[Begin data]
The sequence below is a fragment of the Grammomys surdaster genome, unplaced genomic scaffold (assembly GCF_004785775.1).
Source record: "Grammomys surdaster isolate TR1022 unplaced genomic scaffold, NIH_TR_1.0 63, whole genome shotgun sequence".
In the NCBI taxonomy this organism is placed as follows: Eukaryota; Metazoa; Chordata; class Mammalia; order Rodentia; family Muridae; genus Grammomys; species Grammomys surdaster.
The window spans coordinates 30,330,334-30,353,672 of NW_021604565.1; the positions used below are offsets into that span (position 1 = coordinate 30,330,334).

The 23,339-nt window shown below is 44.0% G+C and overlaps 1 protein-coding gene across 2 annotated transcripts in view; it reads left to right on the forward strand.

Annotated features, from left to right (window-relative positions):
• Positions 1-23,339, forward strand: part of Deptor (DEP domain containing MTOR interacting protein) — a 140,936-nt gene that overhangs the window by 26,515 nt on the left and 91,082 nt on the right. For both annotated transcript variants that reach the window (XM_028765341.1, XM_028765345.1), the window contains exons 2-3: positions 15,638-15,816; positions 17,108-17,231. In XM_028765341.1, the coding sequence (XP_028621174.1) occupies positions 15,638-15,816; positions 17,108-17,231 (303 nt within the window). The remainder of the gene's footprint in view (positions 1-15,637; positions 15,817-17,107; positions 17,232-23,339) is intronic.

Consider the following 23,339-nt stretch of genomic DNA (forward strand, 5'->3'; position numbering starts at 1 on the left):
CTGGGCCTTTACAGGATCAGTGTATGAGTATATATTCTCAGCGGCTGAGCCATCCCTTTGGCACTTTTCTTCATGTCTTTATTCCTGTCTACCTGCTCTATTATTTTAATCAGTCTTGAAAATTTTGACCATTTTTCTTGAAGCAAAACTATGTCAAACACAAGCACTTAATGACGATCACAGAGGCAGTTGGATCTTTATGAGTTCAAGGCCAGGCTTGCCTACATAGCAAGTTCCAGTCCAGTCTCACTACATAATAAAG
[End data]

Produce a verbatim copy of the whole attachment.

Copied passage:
The sequence below is a fragment of the Grammomys surdaster genome, unplaced genomic scaffold (assembly GCF_004785775.1).
Source record: "Grammomys surdaster isolate TR1022 unplaced genomic scaffold, NIH_TR_1.0 63, whole genome shotgun sequence".
In the NCBI taxonomy this organism is placed as follows: Eukaryota; Metazoa; Chordata; class Mammalia; order Rodentia; family Muridae; genus Grammomys; species Grammomys surdaster.
The window spans coordinates 30,330,334-30,353,672 of NW_021604565.1; the positions used below are offsets into that span (position 1 = coordinate 30,330,334).

The 23,339-nt window shown below is 44.0% G+C and overlaps 1 protein-coding gene across 2 annotated transcripts in view; it reads left to right on the forward strand.

Annotated features, from left to right (window-relative positions):
• Positions 1-23,339, forward strand: part of Deptor (DEP domain containing MTOR interacting protein) — a 140,936-nt gene that overhangs the window by 26,515 nt on the left and 91,082 nt on the right. For both annotated transcript variants that reach the window (XM_028765341.1, XM_028765345.1), the window contains exons 2-3: positions 15,638-15,816; positions 17,108-17,231. In XM_028765341.1, the coding sequence (XP_028621174.1) occupies positions 15,638-15,816; positions 17,108-17,231 (303 nt within the window). The remainder of the gene's footprint in view (positions 1-15,637; positions 15,817-17,107; positions 17,232-23,339) is intronic.

Consider the following 23,339-nt stretch of genomic DNA (forward strand, 5'->3'; position numbering starts at 1 on the left):
CTGGGCCTTTACAGGATCAGTGTATGAGTATATATTCTCAGCGGCTGAGCCATCCCTTTGGCACTTTTCTTCATGTCTTTATTCCTGTCTACCTGCTCTATTATTTTAATCAGTCTTGAAAATTTTGACCATTTTTCTTGAAGCAAAACTATGTCAAACACAAGCACTTAATGACGATCACAGAGGCAGTTGGATCTTTATGAGTTCAAGGCCAGGCTTGCCTACATAGCAAGTTCCAGTCCAGTCTCACTACATAATAAAG